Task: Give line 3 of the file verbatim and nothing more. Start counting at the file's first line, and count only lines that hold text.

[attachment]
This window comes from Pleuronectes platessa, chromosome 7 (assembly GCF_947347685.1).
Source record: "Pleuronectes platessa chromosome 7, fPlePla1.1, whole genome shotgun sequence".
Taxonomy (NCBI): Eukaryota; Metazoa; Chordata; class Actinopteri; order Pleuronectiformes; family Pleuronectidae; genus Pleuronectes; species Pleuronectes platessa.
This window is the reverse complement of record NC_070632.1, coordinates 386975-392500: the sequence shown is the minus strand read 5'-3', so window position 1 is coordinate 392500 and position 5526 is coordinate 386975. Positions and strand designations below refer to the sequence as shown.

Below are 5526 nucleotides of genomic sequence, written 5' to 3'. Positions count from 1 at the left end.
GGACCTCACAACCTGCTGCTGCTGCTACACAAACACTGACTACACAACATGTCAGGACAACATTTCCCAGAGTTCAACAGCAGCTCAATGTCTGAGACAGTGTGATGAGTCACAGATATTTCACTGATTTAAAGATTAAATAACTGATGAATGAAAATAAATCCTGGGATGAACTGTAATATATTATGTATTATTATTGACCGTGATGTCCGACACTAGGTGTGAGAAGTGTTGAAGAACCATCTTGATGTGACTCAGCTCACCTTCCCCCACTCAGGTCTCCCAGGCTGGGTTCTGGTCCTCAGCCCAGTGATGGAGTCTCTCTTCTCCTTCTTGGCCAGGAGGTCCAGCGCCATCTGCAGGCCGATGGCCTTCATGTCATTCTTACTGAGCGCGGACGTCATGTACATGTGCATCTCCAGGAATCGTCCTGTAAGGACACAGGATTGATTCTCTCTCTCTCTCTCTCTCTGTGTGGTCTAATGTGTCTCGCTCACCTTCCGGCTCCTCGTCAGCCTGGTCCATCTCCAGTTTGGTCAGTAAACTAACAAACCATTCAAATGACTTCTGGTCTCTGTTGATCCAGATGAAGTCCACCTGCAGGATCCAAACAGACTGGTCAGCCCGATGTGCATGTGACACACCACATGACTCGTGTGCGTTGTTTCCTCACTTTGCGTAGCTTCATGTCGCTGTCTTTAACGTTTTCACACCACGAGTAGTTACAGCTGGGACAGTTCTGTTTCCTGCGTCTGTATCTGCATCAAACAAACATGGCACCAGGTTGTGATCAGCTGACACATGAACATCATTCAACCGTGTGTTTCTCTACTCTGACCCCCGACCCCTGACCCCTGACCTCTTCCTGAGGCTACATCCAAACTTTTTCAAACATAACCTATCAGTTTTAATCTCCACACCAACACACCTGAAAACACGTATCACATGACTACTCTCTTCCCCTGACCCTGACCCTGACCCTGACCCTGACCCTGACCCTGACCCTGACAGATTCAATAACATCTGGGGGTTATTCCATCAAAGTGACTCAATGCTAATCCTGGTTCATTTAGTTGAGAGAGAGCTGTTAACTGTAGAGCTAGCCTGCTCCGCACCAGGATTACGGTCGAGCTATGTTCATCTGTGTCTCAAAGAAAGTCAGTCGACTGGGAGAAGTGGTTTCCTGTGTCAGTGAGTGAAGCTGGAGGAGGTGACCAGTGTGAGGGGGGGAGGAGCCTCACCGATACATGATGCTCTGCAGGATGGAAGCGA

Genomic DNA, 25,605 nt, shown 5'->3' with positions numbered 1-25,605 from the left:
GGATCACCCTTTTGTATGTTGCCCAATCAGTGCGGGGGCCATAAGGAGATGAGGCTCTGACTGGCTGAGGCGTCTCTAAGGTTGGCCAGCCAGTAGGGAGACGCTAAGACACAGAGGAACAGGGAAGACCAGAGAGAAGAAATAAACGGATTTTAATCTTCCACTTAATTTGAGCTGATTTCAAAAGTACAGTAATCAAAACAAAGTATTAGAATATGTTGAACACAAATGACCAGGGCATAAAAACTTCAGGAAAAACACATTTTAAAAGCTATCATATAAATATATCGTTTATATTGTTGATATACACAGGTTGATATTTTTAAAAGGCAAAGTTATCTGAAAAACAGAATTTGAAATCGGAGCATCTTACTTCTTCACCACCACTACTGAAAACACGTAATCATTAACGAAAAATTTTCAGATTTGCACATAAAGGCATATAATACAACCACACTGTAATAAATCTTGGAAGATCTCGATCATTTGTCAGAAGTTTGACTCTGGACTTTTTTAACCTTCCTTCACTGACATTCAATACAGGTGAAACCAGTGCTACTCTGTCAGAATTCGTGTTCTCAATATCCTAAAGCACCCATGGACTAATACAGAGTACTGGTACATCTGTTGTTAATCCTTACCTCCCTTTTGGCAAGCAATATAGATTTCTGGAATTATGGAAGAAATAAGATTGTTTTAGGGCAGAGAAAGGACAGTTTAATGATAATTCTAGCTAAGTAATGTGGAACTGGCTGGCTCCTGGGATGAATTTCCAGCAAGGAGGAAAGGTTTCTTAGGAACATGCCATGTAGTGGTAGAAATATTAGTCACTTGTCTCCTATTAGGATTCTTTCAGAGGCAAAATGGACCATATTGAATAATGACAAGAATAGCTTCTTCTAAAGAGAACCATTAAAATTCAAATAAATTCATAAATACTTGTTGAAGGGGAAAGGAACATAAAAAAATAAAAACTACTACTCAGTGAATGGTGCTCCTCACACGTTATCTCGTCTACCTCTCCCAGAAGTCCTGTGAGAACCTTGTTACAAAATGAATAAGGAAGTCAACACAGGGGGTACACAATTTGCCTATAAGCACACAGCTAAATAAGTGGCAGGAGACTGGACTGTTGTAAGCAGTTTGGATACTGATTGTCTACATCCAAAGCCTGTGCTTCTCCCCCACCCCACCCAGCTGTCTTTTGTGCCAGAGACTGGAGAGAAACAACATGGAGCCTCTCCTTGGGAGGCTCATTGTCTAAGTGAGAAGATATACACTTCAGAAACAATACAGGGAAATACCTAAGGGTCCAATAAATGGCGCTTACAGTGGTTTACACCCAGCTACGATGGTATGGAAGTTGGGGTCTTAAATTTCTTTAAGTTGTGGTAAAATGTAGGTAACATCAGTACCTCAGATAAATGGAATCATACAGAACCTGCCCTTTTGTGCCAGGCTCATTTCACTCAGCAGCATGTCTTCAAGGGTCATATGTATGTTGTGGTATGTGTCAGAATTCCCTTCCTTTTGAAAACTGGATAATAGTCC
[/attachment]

Taxonomy (NCBI): Eukaryota; Metazoa; Chordata; class Actinopteri; order Pleuronectiformes; family Pleuronectidae; genus Pleuronectes; species Pleuronectes platessa.